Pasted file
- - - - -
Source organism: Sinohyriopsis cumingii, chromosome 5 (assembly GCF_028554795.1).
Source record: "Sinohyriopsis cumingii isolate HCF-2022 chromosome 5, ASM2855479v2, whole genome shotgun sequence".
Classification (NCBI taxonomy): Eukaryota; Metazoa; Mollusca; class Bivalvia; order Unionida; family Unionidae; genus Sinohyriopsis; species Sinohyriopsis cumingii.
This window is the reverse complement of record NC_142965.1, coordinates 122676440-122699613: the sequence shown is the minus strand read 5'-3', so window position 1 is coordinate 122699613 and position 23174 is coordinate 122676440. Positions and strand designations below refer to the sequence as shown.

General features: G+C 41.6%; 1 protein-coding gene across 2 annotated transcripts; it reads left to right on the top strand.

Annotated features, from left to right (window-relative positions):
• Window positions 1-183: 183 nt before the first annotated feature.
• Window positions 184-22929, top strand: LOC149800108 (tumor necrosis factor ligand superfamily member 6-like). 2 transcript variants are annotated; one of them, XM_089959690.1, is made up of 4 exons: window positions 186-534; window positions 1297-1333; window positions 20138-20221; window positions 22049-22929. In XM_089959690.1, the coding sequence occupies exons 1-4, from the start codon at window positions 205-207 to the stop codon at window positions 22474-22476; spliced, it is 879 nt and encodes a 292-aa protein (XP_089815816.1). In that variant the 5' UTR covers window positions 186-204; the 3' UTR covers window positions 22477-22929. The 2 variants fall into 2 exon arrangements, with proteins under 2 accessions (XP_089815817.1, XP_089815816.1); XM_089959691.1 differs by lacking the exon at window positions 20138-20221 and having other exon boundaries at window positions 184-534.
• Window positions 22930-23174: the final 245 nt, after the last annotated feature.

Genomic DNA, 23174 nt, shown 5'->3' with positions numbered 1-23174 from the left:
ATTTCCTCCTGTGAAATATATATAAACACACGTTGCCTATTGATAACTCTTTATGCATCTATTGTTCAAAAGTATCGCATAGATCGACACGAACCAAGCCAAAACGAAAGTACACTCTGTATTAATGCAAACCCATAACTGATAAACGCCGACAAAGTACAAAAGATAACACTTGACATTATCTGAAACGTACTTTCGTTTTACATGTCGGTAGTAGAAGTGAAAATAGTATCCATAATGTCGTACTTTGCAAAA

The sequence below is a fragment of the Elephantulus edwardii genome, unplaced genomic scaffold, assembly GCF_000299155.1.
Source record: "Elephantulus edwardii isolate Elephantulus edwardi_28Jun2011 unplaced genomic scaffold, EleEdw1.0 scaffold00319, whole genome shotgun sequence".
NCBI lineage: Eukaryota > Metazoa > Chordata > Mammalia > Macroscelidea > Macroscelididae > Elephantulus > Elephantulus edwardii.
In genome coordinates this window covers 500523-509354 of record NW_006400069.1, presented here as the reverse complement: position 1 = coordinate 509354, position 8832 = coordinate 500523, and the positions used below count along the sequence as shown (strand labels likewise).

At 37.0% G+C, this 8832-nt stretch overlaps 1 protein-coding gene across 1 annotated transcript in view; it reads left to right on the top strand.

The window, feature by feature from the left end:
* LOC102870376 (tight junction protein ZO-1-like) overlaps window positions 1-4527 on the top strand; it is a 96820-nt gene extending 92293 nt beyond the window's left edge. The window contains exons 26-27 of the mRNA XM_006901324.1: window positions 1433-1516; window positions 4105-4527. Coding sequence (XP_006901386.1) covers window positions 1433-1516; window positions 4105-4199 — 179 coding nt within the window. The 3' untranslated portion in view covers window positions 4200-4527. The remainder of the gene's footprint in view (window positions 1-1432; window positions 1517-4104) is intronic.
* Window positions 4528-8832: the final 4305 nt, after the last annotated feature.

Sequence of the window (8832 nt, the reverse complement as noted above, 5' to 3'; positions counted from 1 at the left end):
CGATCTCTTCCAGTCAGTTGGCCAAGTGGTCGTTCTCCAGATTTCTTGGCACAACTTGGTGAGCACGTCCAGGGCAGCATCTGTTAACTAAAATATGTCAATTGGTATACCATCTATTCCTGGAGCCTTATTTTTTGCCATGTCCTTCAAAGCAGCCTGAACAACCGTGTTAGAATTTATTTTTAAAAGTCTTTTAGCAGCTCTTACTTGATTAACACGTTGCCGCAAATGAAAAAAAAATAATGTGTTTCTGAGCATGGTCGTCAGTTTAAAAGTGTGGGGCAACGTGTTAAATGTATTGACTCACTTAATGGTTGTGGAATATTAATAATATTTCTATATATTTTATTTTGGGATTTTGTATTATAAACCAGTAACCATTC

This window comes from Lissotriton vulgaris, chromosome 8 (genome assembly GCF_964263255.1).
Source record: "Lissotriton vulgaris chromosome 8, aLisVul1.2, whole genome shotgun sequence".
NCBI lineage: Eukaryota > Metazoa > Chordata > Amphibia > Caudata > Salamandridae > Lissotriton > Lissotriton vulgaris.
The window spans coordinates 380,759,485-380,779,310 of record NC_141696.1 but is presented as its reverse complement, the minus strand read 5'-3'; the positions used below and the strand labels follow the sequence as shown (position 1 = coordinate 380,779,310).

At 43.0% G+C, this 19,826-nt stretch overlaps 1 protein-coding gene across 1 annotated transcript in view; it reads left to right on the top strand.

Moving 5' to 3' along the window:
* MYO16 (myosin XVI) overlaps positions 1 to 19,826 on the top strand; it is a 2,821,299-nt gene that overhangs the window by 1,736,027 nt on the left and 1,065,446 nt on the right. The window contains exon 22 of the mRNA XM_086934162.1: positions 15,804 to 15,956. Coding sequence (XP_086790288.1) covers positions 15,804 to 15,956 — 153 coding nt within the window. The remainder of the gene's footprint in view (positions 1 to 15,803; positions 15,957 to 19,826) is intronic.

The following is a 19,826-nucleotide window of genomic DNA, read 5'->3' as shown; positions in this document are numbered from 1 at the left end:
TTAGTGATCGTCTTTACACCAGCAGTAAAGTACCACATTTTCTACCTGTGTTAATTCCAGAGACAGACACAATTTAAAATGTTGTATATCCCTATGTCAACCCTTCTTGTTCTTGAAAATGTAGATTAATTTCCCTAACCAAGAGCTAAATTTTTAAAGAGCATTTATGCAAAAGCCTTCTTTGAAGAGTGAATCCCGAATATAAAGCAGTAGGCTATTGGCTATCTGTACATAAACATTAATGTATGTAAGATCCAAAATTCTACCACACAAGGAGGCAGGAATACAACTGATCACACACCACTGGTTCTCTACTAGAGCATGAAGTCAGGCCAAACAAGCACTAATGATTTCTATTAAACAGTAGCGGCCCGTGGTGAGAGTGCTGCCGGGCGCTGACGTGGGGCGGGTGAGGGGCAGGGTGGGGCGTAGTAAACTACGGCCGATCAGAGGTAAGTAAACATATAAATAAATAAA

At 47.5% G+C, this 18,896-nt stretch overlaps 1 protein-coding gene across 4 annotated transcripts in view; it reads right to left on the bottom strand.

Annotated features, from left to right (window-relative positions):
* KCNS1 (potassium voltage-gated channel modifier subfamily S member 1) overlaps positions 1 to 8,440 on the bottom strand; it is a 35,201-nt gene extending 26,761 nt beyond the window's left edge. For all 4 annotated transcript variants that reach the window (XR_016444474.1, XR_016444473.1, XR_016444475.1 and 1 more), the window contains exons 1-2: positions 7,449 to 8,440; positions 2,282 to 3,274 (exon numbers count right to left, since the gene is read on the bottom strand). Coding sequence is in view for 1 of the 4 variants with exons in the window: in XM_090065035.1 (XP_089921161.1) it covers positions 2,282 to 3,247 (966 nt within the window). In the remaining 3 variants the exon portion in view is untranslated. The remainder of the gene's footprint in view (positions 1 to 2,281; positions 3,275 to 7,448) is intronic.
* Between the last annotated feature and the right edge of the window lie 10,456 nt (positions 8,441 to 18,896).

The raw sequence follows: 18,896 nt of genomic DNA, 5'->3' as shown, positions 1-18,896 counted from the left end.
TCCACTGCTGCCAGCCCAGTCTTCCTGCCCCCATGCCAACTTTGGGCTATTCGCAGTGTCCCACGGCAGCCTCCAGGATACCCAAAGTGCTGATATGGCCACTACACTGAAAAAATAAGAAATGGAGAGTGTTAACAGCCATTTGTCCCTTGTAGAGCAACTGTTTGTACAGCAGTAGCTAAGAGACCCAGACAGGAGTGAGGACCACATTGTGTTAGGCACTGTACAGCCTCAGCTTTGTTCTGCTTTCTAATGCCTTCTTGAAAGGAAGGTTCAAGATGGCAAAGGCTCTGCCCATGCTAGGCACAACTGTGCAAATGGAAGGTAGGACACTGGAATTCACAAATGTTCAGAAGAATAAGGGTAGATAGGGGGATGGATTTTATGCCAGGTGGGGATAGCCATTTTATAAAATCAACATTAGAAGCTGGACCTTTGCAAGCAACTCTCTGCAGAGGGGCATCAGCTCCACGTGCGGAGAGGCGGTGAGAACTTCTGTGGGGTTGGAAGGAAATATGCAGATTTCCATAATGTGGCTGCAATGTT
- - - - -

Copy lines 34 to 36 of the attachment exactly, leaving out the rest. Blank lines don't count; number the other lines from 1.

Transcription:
* Between the last annotated feature and the right edge of the window lie 10,456 nt (positions 8,441 to 18,896).

The raw sequence follows: 18,896 nt of genomic DNA, 5'->3' as shown, positions 1-18,896 counted from the left end.
TCCACTGCTGCCAGCCCAGTCTTCCTGCCCCCATGCCAACTTTGGGCTATTCGCAGTGTCCCACGGCAGCCTCCAGGATACCCAAAGTGCTGATATGGCCACTACACTGAAAAAATAAGAAATGGAGAGTGTTAACAGCCATTTGTCCCTTGTAGAGCAACTGTTTGTACAGCAGTAGCTAAGAGACCCAGACAGGAGTGAGGACCACATTGTGTTAGGCACTGTACAGCCTCAGCTTTGTTCTGCTTTCTAATGCCTTCTTGAAAGGAAGGTTCAAGATGGCAAAGGCTCTGCCCATGCTAGGCACAACTGTGCAAATGGAAGGTAGGACACTGGAATTCACAAATGTTCAGAAGAATAAGGGTAGATAGGGGGATGGATTTTATGCCAGGTGGGGATAGCCATTTTATAAAATCAACATTAGAAGCTGGACCTTTGCAAGCAACTCTCTGCAGAGGGGCATCAGCTCCACGTGCGGAGAGGCGGTGAGAACTTCTGTGGGGTTGGAAGGAAATATGCAGATTTCCATAATGTGGCTGCAATGTT